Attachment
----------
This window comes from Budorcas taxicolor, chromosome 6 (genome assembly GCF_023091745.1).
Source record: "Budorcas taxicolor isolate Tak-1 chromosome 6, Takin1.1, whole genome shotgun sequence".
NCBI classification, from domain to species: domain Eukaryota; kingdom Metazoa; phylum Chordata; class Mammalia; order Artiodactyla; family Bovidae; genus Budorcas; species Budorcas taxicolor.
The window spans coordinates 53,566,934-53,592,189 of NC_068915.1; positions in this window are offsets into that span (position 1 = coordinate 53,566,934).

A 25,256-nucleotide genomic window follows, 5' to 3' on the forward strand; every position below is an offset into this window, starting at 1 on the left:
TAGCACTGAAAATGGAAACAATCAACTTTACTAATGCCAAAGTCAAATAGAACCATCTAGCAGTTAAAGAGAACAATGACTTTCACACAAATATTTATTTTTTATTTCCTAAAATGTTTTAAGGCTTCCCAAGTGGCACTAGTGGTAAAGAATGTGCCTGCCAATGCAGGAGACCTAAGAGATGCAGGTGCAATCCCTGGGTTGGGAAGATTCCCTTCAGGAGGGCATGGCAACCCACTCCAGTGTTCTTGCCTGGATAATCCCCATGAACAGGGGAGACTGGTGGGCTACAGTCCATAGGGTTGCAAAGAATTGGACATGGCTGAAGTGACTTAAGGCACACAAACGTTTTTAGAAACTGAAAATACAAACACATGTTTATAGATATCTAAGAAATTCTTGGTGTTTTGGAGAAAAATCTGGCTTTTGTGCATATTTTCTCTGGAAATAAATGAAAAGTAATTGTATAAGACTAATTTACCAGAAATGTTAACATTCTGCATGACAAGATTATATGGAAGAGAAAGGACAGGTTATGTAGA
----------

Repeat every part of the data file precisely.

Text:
This window comes from Budorcas taxicolor, chromosome 6 (genome assembly GCF_023091745.1).
Source record: "Budorcas taxicolor isolate Tak-1 chromosome 6, Takin1.1, whole genome shotgun sequence".
NCBI classification, from domain to species: domain Eukaryota; kingdom Metazoa; phylum Chordata; class Mammalia; order Artiodactyla; family Bovidae; genus Budorcas; species Budorcas taxicolor.
The window spans coordinates 53,566,934-53,592,189 of NC_068915.1; positions in this window are offsets into that span (position 1 = coordinate 53,566,934).

A 25,256-nucleotide genomic window follows, 5' to 3' on the forward strand; every position below is an offset into this window, starting at 1 on the left:
TAGCACTGAAAATGGAAACAATCAACTTTACTAATGCCAAAGTCAAATAGAACCATCTAGCAGTTAAAGAGAACAATGACTTTCACACAAATATTTATTTTTTATTTCCTAAAATGTTTTAAGGCTTCCCAAGTGGCACTAGTGGTAAAGAATGTGCCTGCCAATGCAGGAGACCTAAGAGATGCAGGTGCAATCCCTGGGTTGGGAAGATTCCCTTCAGGAGGGCATGGCAACCCACTCCAGTGTTCTTGCCTGGATAATCCCCATGAACAGGGGAGACTGGTGGGCTACAGTCCATAGGGTTGCAAAGAATTGGACATGGCTGAAGTGACTTAAGGCACACAAACGTTTTTAGAAACTGAAAATACAAACACATGTTTATAGATATCTAAGAAATTCTTGGTGTTTTGGAGAAAAATCTGGCTTTTGTGCATATTTTCTCTGGAAATAAATGAAAAGTAATTGTATAAGACTAATTTACCAGAAATGTTAACATTCTGCATGACAAGATTATATGGAAGAGAAAGGACAGGTTATGTAGA